- The Washington Times - Wednesday, April 19, 2006

RICHMOND — The Republican-controlled General Assembly could not muster enough votes to override any of the seven vetoes by Gov. Timothy M. Kaine, a Democrat, during a one-day session yesterday.

“Seven for seven on the vetoes is something to feel good about,” Mr. Kaine said at the Governor’s Mansion.

The House of Delegates came close to overriding a veto of a bill that would have allowed gun owners without concealed-weapons permits to store guns in their cars as long as the weapons are kept in locked compartments.

The veto was sustained on a 61-36 vote, largely on party lines and six shy of the two-thirds majority needed to override it.

In addition, the House and the Senate could not override Mr. Kaine’s vetoes of bills that would have taken away the governor’s power to appoint members of the Commonwealth Transportation Board, the director of the Tobacco Settlement Foundation and the director of the Tobacco Indemnification and Community Revitalization Commission.

Lawmakers yesterday took a break from stalled budget talks to consider the vetoes and 113 amendments the governor proposed during a regular legislative session that, for the third time in five years, failed to pass a state budget.

But rancor over the lack of a new two-year budget lingered at the Capitol, as lawmakers filled the time with acrid rhetoric — not all of it partisan.

Sen. Thomas K. Norment Jr. of James City County upbraided Lt. Gov. Bill Bolling, a fellow Republican, for what he called a breach of the Senate’s tradition of collegiality.

Mr. Bolling’s offense, in Mr. Norment’s view, was writing a column opposing the Senate’s plan to raise taxes and supporting the House’s proposal to delay the issue of transportation funding until a special session in the fall.

Mr. Bolling, whose column was posted on his Web site (www.billbolling.com) and published as an op-ed piece in the Richmond Times-Dispatch, said he has a right to speak his mind.

“I will not be silenced simply because I’m in disagreement with the majority of the members of the Senate,” he told the Associated Press.

Meanwhile, about 50 supporters of Mr. Kaine’s political action committee Moving Virginia Forward visited with their lawmakers to lobby for the Democratic governor’s transportation plan.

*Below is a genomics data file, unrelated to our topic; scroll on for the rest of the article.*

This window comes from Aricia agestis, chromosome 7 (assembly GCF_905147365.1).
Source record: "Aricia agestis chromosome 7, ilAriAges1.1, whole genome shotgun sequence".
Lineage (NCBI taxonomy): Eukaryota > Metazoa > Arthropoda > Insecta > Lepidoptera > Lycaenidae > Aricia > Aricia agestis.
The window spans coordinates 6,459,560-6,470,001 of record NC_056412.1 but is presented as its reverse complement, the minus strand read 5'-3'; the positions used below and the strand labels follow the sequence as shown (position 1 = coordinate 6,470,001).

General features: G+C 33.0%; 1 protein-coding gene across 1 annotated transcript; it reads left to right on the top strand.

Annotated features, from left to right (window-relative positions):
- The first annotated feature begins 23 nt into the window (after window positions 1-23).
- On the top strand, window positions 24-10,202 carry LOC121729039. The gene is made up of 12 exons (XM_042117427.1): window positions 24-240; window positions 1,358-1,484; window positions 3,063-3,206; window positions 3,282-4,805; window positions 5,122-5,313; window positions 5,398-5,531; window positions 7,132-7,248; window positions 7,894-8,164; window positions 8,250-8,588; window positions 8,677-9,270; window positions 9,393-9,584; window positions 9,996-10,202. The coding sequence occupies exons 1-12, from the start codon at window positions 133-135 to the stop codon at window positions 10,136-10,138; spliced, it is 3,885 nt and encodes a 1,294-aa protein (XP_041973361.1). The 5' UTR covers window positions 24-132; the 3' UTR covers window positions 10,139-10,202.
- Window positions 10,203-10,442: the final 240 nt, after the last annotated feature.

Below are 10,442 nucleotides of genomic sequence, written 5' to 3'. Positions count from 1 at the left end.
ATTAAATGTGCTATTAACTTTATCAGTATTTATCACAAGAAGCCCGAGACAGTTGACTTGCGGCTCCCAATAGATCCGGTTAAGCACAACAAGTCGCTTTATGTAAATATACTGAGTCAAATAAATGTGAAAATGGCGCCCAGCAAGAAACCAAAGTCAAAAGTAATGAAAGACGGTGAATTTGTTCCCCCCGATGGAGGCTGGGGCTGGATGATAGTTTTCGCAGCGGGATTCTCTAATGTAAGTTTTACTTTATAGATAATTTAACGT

“They were there to be seen and heard and make their case for a real transportation solution,” said Mo Elleithee, the PAC’s consultant.

The group spent about $380,000 from Jan. 1 to March 31, according to reports filed with the State Board of Elections. Much of that money has paid for automated telephone calls and radio ads that blame House Republicans for the budget impasse.

The House wants to set aside $1.3 billion in a transportation reserve fund, pass the remainder of the budget and take up transportation later. The Senate and Mr. Kaine want to raise $1 billion a year in new taxes to pay for a statewide transportation solution.

Delegate John S. Reid, Richmond Republican, said the governor’s push for public support is “patently false.”

“Frankly, I find it offensive that this governor has chosen to use the power of his position to attempt to scare our constituents and manufacture a false crisis,” Mr. Reid said.

Sen. H. Russell Potts Jr., Winchester Republican, compared the Senate’s stance to that of President Reagan’s call to tear down the Berlin Wall.

“He said, ‘Tear down that wall,’ and he backed it up with money — M-O-N-E-Y,” Mr. Potts said. “We are talking about the tax word, but the real word is investment.”

The General Assembly adjourned its regular 60-day session without a budget March 11 and returned for a special session that Mr. Kaine called on March 27.

This article is based in part on wire service reports.



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